An Artist's Reaction to Kanye's VMA Acceptance Speech

An Artist's Reaction to Kanye's VMA Acceptance Speech

I consider music to be an influence in my work. And as someone who admittedly loves watching mindless shows like Keeping Up With the Kardashians on Real Housewives (of pretty much anywhere), I will be the first to say that I'm not above watching an award show on my down time.

Last night, I caught up with the VMA's 2015 show.

Read More

7 Things I Learned About Pricing My Artwork This Year

This is a topic that comes up in every artist's career. If you're like me, you've been drawing your whole life, and painting for at least half of it, and then you reach the point where you decide: you're going to go pro.  You do your training, constantly working on your craft and struggle to put your best work out there, and if you're fortunate enough, people will start to ask to buy it. And therein lies one of the biggest dilemmas every artist must face: what is the value of my work? 

"Happy Not Hippy" 28x28" on canvas Amira Rahim
"Happy Not Hippy" 28x28" on canvas Amira Rahim

I've been selling my art for a little over a year now in the United Arab Emirates and occasionally, USA and Canada. And while I am still very much a newcomer and learning a great deal from others, I did want to share a few lessons that I've learned along the way:

    1. There's no one size fits all formula to pricing your artwork. You can read the commandments on pricing your artwork and still walk away feeling confused. Should you price it by linear inch? By square inch? By time spent? How much you love it (no, don't do that)? All of these are ways that artists and some galleries come up with their prices. The most sound approach I've found has been to charge by size. This keeps it fairly consistent and makes the most sense to your customers. It also helps you ascertain the price of a painting pretty quickly and objectively, which is important as you start to produce more and more work. You can then decide if you're going to price it by linear inch or by square inch. The best way is to just do your research. When I was working on my pricing structure, I calculated the costs of several paintings using each of these models and then decided on the one that works best for me. One great piece of advice I found was to look at some artists who list their prices, and work backwards to calculate what formula (if any) they are using. I looked at several artists whose work I admire, including one abstract artist that I love who has most of her work priced publicly on Saatchi. Within a few minutes of number crunching, I was able to deduce, "Oh, she's charging $1.5 per square inch." And then you can decide from their what your work can garnish comparatively.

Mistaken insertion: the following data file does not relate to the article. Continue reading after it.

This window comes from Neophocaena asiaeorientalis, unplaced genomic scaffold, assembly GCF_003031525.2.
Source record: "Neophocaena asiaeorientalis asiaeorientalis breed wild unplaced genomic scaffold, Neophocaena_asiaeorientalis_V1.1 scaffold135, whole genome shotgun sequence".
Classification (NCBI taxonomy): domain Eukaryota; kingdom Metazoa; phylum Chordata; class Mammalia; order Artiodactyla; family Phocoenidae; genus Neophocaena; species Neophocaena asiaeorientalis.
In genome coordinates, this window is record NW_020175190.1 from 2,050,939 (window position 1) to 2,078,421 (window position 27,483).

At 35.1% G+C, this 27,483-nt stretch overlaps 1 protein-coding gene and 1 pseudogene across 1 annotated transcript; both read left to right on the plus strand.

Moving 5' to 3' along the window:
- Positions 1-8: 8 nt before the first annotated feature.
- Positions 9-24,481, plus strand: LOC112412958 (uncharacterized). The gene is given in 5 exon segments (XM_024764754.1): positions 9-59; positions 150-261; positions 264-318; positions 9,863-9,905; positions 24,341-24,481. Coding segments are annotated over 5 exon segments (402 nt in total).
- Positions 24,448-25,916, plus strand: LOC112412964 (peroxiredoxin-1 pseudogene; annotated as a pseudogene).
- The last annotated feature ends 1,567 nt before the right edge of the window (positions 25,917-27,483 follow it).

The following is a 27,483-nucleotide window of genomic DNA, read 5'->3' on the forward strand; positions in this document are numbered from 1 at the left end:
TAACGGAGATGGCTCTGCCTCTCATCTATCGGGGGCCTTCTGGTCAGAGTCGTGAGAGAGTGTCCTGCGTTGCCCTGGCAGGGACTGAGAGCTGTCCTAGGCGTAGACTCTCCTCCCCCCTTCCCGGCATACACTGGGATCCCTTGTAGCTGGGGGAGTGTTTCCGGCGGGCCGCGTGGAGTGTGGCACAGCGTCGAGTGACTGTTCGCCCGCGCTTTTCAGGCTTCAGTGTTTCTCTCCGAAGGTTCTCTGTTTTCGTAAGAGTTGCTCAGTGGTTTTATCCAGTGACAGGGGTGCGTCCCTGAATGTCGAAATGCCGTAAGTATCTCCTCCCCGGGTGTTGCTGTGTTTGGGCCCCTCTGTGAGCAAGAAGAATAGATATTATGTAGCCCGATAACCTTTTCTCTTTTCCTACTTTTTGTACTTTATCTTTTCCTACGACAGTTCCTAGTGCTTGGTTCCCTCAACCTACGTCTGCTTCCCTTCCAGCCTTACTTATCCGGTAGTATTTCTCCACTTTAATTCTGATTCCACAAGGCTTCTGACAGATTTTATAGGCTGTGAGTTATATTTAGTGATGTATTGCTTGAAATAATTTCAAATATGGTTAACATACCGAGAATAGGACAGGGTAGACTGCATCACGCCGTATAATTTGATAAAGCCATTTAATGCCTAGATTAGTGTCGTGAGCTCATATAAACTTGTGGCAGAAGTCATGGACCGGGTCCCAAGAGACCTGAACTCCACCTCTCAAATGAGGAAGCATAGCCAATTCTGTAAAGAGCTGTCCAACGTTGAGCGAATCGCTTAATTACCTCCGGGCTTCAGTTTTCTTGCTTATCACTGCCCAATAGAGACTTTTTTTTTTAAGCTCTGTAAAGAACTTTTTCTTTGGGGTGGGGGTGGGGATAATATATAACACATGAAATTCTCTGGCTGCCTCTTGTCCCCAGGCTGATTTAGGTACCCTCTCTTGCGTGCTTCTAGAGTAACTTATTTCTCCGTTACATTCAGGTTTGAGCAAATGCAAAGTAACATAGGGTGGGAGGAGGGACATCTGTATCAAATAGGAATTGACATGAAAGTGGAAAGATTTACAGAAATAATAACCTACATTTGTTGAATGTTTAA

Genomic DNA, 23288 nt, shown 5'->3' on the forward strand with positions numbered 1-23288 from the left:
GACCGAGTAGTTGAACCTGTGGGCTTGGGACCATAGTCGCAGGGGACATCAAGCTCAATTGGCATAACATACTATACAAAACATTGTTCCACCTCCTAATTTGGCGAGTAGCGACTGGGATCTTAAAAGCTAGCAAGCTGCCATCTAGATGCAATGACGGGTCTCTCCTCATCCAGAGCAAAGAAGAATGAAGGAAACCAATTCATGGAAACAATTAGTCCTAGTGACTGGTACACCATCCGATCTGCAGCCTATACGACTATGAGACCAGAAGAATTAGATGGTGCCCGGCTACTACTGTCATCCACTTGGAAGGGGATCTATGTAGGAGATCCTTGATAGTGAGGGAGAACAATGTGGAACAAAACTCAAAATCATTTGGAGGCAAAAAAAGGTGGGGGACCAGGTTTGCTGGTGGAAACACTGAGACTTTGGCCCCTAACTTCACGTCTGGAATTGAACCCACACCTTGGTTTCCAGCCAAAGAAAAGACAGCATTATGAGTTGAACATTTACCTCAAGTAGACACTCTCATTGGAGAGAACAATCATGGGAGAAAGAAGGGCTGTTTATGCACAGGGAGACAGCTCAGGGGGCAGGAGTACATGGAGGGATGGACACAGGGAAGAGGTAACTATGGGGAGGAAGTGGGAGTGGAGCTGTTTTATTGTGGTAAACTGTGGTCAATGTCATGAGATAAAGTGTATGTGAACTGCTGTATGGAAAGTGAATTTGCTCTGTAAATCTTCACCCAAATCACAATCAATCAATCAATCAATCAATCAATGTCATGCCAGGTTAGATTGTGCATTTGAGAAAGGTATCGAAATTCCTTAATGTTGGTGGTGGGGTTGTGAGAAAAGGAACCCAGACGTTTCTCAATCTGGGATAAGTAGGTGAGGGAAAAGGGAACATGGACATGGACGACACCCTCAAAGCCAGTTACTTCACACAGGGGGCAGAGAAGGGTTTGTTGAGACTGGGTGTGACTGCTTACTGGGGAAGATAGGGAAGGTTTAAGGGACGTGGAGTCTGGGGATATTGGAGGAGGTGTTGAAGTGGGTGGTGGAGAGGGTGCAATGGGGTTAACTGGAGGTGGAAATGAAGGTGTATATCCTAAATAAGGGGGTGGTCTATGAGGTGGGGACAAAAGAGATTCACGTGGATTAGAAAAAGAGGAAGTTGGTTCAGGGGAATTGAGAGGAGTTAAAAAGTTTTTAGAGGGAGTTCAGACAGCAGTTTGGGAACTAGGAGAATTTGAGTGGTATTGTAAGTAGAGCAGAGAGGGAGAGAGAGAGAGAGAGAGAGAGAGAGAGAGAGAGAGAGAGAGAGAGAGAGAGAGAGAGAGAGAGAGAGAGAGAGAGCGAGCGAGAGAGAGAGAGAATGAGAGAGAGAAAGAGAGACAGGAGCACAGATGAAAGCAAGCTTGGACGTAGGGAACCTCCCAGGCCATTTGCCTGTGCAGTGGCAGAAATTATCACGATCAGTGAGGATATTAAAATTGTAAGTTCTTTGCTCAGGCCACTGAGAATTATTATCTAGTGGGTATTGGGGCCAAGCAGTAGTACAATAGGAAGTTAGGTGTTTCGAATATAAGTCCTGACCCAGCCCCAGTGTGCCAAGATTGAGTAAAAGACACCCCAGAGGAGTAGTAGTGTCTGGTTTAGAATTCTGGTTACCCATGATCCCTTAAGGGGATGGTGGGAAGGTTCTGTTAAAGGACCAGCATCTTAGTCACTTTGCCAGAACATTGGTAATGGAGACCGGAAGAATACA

2. The average person does not understand the value of art. Including us artists. Unless you've spent your formidable years attending art auctions, learning art history, and mixing with the upper echelons of society, you probably don't understand the value of art. And even if you did, you probably are baffled by the egregious prices much of "modern art" and other works command these days.This is really important to understand as an artist, because it means that it's our job to show people the value of art. Show them that when the designer bags wear and tear, or the Loubiton heels go out of style, their art collection will still be hanging on the walls, warming the hearts of their families for years to come. It's the gift that keeps on giving and is one of the few things that usually appreciates in value. If you see a piece of art that you love, and you see that the artist is serious about his/her career, then chances are, the price that you're looking at today will increase if not double in a year or two. But it's sad that some people still try and bargain down an original painting much to the artist's regret. I was talking to an artist friend of mine, Kellee Wynne Conrad, and she said something pretty profound:"People would pay an artist more to paint their walls white, than they would be willing to pay for a painting. That is sad."